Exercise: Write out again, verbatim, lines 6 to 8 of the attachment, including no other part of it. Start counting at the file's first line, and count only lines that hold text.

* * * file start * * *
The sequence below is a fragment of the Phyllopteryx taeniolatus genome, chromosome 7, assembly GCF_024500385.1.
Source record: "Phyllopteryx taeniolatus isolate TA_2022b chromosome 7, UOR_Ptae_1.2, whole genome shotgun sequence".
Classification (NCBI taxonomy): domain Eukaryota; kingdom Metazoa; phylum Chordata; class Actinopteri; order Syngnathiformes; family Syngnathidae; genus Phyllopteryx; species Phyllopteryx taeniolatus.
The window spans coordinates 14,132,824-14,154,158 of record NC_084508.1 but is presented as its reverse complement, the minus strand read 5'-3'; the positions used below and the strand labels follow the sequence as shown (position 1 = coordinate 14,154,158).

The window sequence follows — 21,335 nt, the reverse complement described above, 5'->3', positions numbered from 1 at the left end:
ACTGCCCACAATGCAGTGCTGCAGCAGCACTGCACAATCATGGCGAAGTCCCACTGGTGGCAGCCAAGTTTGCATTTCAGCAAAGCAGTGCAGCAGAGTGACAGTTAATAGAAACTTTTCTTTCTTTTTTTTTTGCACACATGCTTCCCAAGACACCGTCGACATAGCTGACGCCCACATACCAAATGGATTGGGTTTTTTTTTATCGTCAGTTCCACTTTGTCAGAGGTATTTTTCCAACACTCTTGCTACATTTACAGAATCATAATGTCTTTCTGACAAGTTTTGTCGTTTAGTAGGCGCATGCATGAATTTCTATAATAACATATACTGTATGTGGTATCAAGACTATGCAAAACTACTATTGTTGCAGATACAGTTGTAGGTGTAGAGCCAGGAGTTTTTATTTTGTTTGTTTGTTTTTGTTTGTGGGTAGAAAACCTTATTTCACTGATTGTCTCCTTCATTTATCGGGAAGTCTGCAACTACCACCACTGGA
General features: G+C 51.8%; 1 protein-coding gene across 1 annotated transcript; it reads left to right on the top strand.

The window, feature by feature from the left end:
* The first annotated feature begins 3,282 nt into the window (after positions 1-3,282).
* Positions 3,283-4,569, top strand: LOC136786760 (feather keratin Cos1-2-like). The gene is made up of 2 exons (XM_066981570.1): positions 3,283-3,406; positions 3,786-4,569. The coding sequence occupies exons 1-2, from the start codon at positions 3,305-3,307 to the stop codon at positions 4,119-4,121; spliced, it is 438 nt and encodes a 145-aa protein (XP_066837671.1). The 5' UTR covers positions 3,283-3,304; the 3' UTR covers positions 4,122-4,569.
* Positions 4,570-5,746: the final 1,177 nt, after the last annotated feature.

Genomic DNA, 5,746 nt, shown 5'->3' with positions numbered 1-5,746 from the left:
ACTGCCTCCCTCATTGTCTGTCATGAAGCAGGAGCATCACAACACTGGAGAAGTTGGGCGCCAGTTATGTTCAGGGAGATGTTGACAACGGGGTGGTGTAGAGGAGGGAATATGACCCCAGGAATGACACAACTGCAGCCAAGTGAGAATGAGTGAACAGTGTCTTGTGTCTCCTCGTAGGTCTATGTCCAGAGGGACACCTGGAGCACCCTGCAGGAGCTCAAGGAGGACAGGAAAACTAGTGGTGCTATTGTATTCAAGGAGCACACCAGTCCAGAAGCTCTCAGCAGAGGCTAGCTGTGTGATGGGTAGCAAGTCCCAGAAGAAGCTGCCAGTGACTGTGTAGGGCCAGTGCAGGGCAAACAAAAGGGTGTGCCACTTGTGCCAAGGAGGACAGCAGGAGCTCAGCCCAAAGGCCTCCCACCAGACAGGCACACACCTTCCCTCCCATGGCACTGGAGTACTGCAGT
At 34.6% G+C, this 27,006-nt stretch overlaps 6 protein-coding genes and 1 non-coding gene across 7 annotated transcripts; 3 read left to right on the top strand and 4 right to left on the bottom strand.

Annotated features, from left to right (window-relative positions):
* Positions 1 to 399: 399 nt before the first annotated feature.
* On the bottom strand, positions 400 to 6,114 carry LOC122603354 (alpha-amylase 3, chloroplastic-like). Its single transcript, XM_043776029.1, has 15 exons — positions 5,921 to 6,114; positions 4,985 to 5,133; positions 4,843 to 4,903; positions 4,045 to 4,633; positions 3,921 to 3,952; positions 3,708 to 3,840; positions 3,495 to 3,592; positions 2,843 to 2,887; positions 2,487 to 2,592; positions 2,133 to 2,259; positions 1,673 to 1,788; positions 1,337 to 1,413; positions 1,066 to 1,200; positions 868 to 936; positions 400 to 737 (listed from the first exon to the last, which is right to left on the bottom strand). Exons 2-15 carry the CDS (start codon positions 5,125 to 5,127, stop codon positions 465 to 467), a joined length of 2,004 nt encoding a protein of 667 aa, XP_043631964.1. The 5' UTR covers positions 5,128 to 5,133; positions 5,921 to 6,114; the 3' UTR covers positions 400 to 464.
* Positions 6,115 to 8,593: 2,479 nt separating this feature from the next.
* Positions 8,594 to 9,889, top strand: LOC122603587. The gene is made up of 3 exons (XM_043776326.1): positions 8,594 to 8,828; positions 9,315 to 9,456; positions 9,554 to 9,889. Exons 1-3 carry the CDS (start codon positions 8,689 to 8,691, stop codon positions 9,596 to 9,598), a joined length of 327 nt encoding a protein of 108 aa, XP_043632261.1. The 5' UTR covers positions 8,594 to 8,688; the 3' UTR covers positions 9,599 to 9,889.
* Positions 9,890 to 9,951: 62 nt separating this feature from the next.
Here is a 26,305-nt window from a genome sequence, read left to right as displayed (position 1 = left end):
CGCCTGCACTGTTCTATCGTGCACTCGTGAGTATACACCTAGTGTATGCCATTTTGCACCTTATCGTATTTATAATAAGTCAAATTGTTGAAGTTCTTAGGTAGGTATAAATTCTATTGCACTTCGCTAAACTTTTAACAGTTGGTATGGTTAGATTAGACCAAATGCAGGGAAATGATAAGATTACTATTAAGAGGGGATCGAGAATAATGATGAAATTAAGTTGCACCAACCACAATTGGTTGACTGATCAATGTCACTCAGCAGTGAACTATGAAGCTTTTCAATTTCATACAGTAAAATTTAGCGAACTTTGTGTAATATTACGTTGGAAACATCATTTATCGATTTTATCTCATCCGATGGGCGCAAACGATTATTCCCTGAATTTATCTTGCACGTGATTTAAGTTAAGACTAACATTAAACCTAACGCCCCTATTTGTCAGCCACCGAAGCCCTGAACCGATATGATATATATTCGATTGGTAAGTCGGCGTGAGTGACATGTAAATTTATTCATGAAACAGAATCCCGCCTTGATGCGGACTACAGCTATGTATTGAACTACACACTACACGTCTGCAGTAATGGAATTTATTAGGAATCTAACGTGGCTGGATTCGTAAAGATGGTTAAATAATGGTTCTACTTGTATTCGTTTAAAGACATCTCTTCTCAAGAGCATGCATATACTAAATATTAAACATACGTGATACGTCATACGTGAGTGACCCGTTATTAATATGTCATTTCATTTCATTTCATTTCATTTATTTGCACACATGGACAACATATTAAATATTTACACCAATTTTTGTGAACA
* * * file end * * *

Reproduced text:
ACTGCCCACAATGCAGTGCTGCAGCAGCACTGCACAATCATGGCGAAGTCCCACTGGTGGCAGCCAAGTTTGCATTTCAGCAAAGCAGTGCAGCAGAGTGACAGTTAATAGAAACTTTTCTTTCTTTTTTTTTTGCACACATGCTTCCCAAGACACCGTCGACATAGCTGACGCCCACATACCAAATGGATTGGGTTTTTTTTTATCGTCAGTTCCACTTTGTCAGAGGTATTTTTCCAACACTCTTGCTACATTTACAGAATCATAATGTCTTTCTGACAAGTTTTGTCGTTTAGTAGGCGCATGCATGAATTTCTATAATAACATATACTGTATGTGGTATCAAGACTATGCAAAACTACTATTGTTGCAGATACAGTTGTAGGTGTAGAGCCAGGAGTTTTTATTTTGTTTGTTTGTTTTTGTTTGTGGGTAGAAAACCTTATTTCACTGATTGTCTCCTTCATTTATCGGGAAGTCTGCAACTACCACCACTGGA
General features: G+C 51.8%; 1 protein-coding gene across 1 annotated transcript; it reads left to right on the top strand.

The window, feature by feature from the left end: